The new recording of La Danserye is now available, containing a selection of the most representative works of the Manuscript 975 of Manuel de Falla Library (Granada, Spain). On the CD you can hear unique works of authors such as Francisco Guerrero, Pierre Manchicourt, Lupus Hellinck and anonymous. Besides these works, there is a wide selection of music by Spanish and foreign authors active during the sixteenth century. The CD is articulated as a musical stroll through the Renaissance urban spaces in Granada, following the original idea of Juan Ruiz Jiménez.
La Danserye publishes its first compact disc dedicated to “Ministriles Novohispanos” (Wind Bands of the New World), a monographic CD with works from the Choirbook XIX (MS 19) of Puebla de los Ángeles (México)
The presence of “ministriles” (wind bands) of European origin in the Viceroyalty of New Spain dates back to the arrival of Hernán Cortés. It is documented in the chronicle of Cristobal de Pedraza (Honduras bishop) that Cortés used to bring wind band ensembles in his expeditions. In 1524, Cortés arrived to the present territory of Honduras during an expedition, accompanied by 300 soldiers and 5 “ministriles”, who played shawms, sackbuts and “dulzainas”. Since the arrival of Spanish expeditions to the New World, the wind bands groups were part of the new musical chapels, created in the image and likeness of the Spanish, with some differences originated by the implementation of these new chapels in the New World.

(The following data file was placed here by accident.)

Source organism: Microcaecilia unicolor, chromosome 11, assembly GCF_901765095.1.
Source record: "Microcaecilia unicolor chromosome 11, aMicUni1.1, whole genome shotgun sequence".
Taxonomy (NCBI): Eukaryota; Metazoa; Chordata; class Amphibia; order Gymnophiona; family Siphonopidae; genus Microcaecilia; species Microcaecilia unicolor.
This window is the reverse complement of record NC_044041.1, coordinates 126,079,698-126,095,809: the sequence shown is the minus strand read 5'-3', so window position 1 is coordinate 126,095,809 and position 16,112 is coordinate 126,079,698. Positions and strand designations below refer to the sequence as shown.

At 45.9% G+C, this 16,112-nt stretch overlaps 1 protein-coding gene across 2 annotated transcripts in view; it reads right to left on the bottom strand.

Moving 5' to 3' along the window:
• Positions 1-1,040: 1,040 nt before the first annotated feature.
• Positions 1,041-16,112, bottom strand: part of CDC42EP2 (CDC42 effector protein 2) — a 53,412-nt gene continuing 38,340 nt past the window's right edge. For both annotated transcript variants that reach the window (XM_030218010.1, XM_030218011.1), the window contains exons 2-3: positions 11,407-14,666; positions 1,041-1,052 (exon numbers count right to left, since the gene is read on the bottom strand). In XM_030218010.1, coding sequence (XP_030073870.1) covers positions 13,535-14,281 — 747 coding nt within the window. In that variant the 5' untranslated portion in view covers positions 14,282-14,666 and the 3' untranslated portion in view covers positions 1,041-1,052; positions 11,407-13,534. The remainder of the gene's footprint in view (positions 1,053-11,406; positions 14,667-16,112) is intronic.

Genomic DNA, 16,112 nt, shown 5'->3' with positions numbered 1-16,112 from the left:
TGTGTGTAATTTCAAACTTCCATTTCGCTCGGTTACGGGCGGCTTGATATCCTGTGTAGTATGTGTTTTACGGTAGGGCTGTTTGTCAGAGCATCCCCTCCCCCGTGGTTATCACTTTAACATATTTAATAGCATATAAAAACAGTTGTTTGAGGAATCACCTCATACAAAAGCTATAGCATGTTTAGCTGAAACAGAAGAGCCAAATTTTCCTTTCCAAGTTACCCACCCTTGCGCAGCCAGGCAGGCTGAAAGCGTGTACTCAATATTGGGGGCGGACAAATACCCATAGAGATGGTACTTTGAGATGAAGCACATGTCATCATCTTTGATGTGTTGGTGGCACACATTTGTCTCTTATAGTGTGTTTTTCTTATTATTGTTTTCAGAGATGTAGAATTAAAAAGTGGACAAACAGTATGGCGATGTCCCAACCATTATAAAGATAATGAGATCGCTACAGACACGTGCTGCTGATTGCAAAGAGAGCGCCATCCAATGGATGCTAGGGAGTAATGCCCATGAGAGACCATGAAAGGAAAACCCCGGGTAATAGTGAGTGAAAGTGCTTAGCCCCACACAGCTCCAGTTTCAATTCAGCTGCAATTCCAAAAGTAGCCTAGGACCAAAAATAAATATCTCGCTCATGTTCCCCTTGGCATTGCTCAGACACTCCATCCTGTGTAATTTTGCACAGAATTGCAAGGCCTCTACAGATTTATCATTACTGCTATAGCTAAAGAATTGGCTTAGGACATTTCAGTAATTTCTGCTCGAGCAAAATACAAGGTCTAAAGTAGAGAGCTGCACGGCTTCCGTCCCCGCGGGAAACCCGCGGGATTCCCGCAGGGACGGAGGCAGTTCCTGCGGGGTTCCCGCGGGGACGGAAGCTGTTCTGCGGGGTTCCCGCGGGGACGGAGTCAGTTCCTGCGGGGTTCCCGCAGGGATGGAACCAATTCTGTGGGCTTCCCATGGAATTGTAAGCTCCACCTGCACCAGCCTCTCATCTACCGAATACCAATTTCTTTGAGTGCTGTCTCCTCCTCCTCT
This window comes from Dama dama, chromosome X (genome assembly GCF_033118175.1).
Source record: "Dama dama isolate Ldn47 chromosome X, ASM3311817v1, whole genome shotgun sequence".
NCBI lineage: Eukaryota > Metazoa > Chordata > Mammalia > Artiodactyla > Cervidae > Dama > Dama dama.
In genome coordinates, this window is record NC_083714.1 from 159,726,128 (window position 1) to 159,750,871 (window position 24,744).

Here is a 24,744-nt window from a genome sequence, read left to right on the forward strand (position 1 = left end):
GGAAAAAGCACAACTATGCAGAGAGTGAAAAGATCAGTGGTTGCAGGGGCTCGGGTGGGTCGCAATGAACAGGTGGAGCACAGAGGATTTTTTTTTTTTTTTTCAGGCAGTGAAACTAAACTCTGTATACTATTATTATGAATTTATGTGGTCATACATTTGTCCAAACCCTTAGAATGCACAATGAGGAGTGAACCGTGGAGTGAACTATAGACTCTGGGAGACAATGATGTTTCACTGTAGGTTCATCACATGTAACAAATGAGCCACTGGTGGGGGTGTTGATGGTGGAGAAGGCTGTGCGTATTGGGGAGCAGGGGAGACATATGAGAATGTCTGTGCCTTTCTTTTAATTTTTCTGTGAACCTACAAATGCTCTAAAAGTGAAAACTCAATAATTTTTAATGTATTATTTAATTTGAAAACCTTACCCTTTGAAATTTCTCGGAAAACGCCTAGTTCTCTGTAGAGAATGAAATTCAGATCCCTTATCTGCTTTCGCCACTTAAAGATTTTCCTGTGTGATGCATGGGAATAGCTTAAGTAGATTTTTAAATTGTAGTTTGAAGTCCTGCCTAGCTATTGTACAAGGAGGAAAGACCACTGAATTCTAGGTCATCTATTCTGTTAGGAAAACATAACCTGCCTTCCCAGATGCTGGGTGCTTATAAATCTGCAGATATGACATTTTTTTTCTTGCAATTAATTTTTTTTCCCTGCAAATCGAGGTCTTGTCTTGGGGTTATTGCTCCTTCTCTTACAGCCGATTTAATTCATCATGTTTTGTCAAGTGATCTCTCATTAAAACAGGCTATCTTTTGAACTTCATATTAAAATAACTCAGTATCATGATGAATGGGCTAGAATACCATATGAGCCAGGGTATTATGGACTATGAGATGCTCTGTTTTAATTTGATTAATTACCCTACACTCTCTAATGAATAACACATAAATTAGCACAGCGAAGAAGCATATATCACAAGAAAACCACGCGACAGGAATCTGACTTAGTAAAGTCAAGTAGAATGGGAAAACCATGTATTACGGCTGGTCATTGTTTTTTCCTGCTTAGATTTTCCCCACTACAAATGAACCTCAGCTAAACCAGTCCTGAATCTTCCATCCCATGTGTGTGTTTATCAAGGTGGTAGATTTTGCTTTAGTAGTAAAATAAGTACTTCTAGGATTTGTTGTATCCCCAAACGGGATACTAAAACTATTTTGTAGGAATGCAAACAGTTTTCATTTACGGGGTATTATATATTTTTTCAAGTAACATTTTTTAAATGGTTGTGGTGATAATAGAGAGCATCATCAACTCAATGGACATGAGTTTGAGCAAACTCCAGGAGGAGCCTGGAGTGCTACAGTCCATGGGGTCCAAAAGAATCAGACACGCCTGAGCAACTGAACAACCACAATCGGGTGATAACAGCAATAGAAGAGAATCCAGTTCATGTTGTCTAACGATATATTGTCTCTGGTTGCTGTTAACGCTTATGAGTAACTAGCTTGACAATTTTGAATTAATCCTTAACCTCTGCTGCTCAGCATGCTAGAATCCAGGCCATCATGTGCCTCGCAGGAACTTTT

In this context, the research of musical sources used by wind bands in the New World is of the utmost importance to characterize the performance practice of these groups. There are very scarce sources of instrumental music for wind bands in the New World. The MS 19 from Puebla de los Angeles Cathedral (México) remains until today as the only manuscript for wind bands use located in the cathedrals of the New World. This manuscript is the subject of this recording. The manuscript is not dated, but it is agreed that probably match with the choirbook presented to the council by José de Burgos in 1672.
Canción, 5vv - Philippe Rogier (ca. 1561-1596)
This recording is organized by musical genres, as in the manuscript in three main categories: liturgy works for Divine Office (fabordon, hymns); the polyfunctional motets; and secular and religious works in vernacular, from Spanish and European authors (chansons, villanelles and madrigals). We selected for this recording the “unica” works together with other representative works of less known authors or singular works, trying to make a diverse and illustrative selection of the manuscript.
Canción, 5vv - Philippe Rogier (ca. 1561-1596)